Since: May 26, 2009
Posted on: January 31, 2011 4:38 pm

Does Zen Exist in the NFL?

Good article and a pretty good point made by the first poster. My guess is that football can be a continuous kind of zen experience. Despite the cliches about "team first" that you hear about in the media today NFL football has never been more of an individual sport. Like the poster before me so carefully outlined a football player must get drafted on his own, make the team on his own, become an impact player on his own, gain peer recognition via a Pro Bowl selection on his own, and ultimately make the hall of fame on his own merit.

It's true that teams win championships together, and that they grow and develop together. But it doesn't take away from the fact that players become great based on individual disciplines: diet and exercise, training and conditioning, studying the playbook, memorizing schemes, perfecting techniques, and avoiding distractions.

Zen probably isn't a single moment in football. I like to think of a guy like Jerry Rice when it comes individual development. Rice can always be quoted as saying that the motivation to be great comes from deep within. Despite being surrounded by legends like Bill Walsh, Joe Montana, and Steve Young Rice never allowed himself to be comfortable with his own level of production. Instead he was always looking to get better. So for him the moment of "zen" probably never came in a single moment. It was continuous throughout his career as he graduated from a pretty good young wideout (circa 1986), to a record-setting freak (22 touchdowns in 15 games during the 1987 season), to the best receiver in the history of the league (1,848 yards receiving in 1995). Ideally every player's career would pattern Rice's because they would never be satisfied with themselves.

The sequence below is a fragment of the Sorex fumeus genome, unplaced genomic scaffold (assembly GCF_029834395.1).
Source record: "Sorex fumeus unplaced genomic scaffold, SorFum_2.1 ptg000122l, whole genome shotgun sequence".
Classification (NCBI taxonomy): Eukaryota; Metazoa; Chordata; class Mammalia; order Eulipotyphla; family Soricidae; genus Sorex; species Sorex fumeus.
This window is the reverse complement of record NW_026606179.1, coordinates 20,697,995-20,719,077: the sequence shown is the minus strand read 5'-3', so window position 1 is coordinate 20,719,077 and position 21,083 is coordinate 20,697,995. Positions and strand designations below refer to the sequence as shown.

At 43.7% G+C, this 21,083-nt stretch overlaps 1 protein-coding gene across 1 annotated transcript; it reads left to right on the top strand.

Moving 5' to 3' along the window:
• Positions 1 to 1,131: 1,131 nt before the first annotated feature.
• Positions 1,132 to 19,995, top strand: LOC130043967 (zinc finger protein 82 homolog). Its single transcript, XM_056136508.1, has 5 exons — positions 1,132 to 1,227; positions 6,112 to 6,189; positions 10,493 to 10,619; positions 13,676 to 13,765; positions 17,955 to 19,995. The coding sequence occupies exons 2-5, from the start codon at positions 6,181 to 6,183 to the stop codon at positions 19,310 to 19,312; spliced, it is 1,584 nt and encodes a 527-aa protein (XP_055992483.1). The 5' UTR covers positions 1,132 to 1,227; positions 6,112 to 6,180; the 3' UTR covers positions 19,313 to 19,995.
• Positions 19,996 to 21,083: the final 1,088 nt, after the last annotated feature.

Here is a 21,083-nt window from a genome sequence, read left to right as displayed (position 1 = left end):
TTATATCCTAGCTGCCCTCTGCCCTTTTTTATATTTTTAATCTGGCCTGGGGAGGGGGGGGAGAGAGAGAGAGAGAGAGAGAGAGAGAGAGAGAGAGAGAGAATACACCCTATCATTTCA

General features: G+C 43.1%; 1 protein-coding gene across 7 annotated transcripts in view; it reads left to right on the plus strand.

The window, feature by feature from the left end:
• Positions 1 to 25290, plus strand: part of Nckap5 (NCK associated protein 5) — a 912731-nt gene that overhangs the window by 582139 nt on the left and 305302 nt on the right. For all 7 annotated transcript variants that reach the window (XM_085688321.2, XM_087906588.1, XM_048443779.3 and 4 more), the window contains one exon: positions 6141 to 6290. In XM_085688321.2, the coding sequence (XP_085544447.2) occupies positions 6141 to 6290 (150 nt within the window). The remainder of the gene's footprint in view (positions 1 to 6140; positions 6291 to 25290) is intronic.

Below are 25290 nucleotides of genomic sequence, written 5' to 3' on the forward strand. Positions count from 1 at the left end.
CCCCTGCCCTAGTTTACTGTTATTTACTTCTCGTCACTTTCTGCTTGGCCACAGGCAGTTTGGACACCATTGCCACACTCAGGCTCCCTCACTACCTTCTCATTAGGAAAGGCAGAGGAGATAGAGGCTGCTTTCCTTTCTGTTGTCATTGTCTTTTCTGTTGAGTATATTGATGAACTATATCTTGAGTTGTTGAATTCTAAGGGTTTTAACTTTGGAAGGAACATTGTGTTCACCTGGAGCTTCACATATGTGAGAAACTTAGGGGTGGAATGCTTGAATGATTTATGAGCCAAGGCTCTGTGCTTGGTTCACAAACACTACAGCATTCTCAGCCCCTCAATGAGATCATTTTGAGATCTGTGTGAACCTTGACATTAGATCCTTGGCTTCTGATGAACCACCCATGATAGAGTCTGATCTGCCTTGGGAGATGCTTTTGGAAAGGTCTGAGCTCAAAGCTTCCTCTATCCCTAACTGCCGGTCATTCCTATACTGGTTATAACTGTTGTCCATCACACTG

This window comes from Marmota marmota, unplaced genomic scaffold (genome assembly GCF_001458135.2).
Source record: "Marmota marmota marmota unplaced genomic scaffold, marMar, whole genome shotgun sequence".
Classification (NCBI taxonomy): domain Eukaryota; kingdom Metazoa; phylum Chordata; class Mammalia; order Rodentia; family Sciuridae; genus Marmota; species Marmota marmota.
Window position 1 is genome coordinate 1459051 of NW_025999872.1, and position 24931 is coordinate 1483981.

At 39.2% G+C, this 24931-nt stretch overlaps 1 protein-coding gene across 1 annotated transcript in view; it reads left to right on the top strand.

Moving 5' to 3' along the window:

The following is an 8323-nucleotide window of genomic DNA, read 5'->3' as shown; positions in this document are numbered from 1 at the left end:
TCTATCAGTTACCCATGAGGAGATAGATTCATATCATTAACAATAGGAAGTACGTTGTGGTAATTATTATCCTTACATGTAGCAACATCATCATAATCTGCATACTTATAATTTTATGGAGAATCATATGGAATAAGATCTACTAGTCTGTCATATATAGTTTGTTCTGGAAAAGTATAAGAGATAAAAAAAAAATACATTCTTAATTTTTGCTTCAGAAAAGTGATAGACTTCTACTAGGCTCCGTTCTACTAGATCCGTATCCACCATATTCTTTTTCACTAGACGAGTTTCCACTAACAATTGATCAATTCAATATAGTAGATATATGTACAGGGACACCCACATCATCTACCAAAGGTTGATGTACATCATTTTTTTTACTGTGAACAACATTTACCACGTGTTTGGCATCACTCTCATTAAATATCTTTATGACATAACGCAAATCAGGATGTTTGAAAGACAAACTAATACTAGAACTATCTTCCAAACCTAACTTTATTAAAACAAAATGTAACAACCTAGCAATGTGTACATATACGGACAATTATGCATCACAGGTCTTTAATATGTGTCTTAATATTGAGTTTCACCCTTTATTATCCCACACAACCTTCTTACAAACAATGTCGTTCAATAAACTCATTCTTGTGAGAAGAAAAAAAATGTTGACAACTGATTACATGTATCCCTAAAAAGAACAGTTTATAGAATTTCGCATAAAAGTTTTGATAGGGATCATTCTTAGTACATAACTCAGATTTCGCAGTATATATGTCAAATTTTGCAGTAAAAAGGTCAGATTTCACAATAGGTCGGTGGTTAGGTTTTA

There are a handful of players who never won Super Bowls that, in my opinion, experienced "NFL zen". Barry Sanders walked away from the game at 30 years of age. Can anyone say that Sanders wasn't happy with his personal accomplishments? He was the most dominant running back in the league for most of his career. I'd definitely call that "zen". It wasn't his fault that, after the 91 season, Detroit never made noise in the playoffs again. He was probably the greatest running back of all time despite the fact that his resume lacks the ultimate "team" accomplishment of winning a championship. He made it happen on his own.

Since: Jan 28, 2008
Posted on: January 28, 2011 11:43 am

Does Zen Exist in the NFL?

Excellent points but doesn't each individual point deserve to be a Zen moment.
1. Drafted to the Pros - Zen moment to finish career
2. Not seeing your name on the Cut list
3. Walking onto the field for your first real game
4. Elected to the Pro Bowl
5. Participating in a Super Bowl
6. Winning a Super Bowl
Finally and for those select few The Hall of Fame.
Why are you limiting it  to one moment in time. I'm guessing it would be too hard to choose from one of those on the list if you accomplish more than one.
As far as violence and Zen, is it not Zen when you perform to excellence beyond expectations and are recognized for those performances. Some may say you do not have to have achieved any of these goals to have Zen. Maybe it is just doing what you want that should give you the Zen. You have accomplished more than millions before you that have tried.